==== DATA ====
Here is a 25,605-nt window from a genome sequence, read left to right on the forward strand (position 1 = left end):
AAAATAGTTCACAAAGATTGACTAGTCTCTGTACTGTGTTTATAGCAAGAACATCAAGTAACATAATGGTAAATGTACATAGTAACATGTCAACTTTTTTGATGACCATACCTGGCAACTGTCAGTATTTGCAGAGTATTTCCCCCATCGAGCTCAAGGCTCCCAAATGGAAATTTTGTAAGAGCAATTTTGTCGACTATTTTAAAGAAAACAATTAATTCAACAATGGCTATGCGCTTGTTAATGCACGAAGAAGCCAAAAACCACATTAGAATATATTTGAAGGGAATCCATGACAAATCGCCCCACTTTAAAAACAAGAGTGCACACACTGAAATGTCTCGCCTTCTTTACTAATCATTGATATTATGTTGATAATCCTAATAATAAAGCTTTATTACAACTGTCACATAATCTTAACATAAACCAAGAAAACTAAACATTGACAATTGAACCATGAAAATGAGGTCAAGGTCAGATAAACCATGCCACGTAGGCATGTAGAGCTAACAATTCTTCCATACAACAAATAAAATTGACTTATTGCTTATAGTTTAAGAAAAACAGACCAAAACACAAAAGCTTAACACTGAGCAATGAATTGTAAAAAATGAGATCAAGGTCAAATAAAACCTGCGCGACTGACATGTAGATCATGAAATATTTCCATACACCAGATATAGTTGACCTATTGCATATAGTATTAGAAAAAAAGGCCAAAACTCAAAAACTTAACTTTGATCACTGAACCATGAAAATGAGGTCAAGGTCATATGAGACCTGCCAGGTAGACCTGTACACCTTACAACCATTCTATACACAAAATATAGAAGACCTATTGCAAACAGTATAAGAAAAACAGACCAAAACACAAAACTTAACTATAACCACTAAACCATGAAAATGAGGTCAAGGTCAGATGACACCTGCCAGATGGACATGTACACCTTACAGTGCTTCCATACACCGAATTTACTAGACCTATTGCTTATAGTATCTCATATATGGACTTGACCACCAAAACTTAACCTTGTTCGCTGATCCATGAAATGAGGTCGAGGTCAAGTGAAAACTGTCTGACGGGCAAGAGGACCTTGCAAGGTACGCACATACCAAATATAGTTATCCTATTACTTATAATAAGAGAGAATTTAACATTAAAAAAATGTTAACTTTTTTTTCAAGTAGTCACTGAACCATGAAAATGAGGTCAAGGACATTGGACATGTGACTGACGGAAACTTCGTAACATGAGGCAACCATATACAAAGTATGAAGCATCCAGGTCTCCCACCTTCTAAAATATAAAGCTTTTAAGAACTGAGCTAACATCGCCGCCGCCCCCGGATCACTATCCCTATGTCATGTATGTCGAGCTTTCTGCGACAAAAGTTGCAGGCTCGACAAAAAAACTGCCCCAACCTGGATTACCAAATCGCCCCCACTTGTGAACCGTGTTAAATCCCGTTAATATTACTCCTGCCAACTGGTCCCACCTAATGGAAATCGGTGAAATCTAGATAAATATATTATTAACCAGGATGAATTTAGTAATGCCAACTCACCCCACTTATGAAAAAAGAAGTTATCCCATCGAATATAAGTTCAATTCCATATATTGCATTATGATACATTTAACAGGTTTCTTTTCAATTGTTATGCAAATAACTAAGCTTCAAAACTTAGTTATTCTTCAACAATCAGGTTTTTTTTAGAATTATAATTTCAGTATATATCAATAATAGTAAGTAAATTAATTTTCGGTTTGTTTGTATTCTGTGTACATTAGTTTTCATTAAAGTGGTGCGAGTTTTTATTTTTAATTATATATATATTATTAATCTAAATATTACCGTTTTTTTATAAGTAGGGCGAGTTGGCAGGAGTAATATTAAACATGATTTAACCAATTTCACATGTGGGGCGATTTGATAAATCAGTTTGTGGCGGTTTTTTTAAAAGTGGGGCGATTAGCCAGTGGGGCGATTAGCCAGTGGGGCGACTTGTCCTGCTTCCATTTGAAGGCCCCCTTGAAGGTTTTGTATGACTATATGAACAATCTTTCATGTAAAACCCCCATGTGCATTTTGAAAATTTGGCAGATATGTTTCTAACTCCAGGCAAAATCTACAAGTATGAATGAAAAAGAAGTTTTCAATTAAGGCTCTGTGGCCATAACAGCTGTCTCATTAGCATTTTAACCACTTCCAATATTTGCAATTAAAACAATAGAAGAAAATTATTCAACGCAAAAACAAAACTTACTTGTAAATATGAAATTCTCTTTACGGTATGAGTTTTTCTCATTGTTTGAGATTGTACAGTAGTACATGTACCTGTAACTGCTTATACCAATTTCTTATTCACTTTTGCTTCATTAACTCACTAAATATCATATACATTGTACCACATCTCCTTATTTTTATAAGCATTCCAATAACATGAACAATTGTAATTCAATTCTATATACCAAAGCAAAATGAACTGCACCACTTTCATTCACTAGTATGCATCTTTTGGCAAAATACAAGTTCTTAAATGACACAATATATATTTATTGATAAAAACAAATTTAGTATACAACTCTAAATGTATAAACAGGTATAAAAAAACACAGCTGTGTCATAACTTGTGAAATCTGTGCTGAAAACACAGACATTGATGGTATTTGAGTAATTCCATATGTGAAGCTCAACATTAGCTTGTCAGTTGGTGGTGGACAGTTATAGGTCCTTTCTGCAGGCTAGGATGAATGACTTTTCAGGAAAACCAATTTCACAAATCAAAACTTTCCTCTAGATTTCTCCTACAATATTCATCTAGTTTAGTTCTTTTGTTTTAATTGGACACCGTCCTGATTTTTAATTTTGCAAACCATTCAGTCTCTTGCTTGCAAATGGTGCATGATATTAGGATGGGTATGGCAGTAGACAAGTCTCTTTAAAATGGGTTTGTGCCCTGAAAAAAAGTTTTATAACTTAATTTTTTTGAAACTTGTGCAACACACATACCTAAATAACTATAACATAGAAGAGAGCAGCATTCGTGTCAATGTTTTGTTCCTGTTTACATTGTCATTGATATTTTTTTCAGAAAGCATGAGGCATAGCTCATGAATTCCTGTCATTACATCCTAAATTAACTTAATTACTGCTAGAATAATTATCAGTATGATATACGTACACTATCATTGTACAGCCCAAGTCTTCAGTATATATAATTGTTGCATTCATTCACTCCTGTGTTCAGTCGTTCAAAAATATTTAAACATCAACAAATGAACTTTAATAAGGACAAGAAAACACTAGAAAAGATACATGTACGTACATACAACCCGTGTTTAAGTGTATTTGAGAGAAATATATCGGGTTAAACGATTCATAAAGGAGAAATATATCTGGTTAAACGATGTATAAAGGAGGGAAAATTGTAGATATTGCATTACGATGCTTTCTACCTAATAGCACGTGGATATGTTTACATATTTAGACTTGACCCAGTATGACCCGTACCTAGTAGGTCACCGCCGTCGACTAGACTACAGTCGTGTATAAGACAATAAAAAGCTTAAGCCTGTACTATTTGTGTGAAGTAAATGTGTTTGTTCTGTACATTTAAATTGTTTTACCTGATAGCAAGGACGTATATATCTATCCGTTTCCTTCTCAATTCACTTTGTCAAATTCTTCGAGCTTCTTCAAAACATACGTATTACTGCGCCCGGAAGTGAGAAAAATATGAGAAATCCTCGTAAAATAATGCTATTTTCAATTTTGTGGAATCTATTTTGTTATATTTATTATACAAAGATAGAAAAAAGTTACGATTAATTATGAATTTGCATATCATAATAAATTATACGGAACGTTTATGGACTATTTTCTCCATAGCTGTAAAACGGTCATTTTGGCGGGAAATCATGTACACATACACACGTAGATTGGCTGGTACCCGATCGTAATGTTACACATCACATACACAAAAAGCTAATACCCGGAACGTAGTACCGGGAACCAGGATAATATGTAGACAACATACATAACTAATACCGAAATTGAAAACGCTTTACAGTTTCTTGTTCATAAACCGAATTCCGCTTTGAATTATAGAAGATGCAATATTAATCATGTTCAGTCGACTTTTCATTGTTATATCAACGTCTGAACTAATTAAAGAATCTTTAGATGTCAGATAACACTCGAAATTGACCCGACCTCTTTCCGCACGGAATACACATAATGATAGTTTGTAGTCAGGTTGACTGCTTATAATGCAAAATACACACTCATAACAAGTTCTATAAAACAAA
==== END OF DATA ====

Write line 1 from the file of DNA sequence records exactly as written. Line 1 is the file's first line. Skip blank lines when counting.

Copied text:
Here is a 25,605-nt window from a genome sequence, read left to right on the forward strand (position 1 = left end):